Living Lent: 30 ways to love life and live lent
Book Review: Like the Wideness of the Sea: Women Bishops and the Church of England by Maggi Dawn (DLT, 2013)

Reading for Lent

Still time to pick up a book for Lent. Here's three recommendations - all available I think on kindle.

1. The Shape of Living by David Ford. This was the Archbishop of Canterbury's Lent book way back in 1997, but has been recently reprinted by SCM with a new preface. (In the Preface, Ford says he writing a sequel of sorts called The Drama of Living). This is the book I am using for our Lent series at church. Ford explores our we cope with being overwhelmed - whether it is by people, desire, goodness, secrets, work, suffering or joy. He writes well, interacting all the way through with the poetry of his friend Michael O'Siadhail and scripture. He is trained as a theologian (Regius Professor of Divinity at Cambridge), but a theologian interested in how life is shaped by faith. My favourite bit in the book is his discussion of vocation - fantastic!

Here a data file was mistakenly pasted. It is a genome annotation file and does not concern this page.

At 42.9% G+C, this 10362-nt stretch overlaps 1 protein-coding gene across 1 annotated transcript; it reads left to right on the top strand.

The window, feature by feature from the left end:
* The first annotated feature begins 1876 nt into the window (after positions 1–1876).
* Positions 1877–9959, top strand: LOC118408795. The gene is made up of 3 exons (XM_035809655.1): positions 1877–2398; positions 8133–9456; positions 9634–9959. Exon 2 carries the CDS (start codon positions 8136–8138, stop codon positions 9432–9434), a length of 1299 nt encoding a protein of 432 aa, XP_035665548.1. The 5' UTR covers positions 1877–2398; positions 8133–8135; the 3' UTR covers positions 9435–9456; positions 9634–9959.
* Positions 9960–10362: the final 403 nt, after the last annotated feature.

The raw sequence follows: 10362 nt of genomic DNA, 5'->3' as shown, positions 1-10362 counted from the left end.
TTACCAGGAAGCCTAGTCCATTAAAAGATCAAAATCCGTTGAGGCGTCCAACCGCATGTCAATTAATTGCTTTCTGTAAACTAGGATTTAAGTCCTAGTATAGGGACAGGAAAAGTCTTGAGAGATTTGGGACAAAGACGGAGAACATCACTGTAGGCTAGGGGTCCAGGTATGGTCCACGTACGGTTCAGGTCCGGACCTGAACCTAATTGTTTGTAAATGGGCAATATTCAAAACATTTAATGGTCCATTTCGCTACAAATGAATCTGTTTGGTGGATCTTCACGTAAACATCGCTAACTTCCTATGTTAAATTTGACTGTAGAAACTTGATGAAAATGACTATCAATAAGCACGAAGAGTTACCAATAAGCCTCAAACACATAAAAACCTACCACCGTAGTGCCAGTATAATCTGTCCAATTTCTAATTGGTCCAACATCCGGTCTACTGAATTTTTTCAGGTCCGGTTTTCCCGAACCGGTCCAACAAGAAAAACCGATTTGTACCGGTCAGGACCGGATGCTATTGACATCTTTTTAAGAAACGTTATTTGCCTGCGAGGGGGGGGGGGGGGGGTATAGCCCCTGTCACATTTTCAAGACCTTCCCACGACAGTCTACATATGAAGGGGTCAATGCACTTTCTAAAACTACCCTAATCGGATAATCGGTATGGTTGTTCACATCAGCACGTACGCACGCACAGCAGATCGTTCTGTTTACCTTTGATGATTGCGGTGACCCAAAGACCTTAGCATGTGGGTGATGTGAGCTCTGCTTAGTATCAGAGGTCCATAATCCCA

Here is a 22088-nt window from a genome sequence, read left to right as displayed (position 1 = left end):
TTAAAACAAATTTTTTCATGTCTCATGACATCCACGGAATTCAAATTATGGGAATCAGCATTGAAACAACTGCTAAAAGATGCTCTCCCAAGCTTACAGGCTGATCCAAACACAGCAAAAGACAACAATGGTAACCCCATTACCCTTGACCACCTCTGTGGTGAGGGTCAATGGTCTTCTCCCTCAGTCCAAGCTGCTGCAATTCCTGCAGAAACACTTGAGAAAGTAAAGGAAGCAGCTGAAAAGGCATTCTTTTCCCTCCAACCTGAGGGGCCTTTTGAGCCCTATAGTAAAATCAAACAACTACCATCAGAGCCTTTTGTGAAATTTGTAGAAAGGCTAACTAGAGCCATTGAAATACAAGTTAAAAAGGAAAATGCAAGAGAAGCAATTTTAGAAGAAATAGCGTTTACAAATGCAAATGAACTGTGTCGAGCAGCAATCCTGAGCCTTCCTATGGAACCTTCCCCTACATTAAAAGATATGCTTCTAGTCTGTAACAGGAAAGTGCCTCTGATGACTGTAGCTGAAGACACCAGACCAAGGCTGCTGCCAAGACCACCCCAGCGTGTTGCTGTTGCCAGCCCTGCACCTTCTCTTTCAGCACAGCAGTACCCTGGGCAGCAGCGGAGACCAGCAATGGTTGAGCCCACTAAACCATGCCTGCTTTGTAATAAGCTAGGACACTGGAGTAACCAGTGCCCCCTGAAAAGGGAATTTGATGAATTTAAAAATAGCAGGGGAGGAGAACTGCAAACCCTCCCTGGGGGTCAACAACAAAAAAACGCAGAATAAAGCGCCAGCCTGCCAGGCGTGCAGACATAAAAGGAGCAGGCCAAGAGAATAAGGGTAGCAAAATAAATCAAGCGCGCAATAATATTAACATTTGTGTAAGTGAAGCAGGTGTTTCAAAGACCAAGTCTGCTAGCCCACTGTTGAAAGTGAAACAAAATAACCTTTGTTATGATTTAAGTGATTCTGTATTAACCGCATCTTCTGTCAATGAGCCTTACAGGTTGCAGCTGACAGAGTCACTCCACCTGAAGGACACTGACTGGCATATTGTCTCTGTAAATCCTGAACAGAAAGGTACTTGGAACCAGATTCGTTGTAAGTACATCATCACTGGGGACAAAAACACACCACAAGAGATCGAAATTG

2. Barefoot Disciple by Stephen Cherry. This was the Archbishop of Canterbury' Lent book in 2011. These Lent books are sometimes hit and miss, but this is one of the hits. The whole book is an exploration of humility as a central virtue of the Christian life. Each chapter is shaped by narrative and reflection covering pride, grumbling, being childlike, becoming a stranger, generous living, a bodily spirituality.

3. Abiding by Ben Quash. This is this year's Archbishop of Canterbury' Lent book (the last chosen by Rowan Williams). It may not get the attention it deserves, because things like the Big Read (which are reading Rowan Williams' book on Narnia) and LoveLifeLiveLent, seem to have a higher profile. Taking the image of 'abiding' found in the Bible, and especially John's gospel, Quash, in conversation with culture (art, music, film, novel) and St. Benedict (amongst others), looks at what it means to abide in the body, in the mind, through care, in relationships, in exile, through wounds and the peace of God. It is a more demanding read than the other books above, but well worth the effort.

Of course other books would include Maggi Dawn's Giving It Up, Sam Wells, Power and Passion, and Rowan Williams' Christ on Trial.


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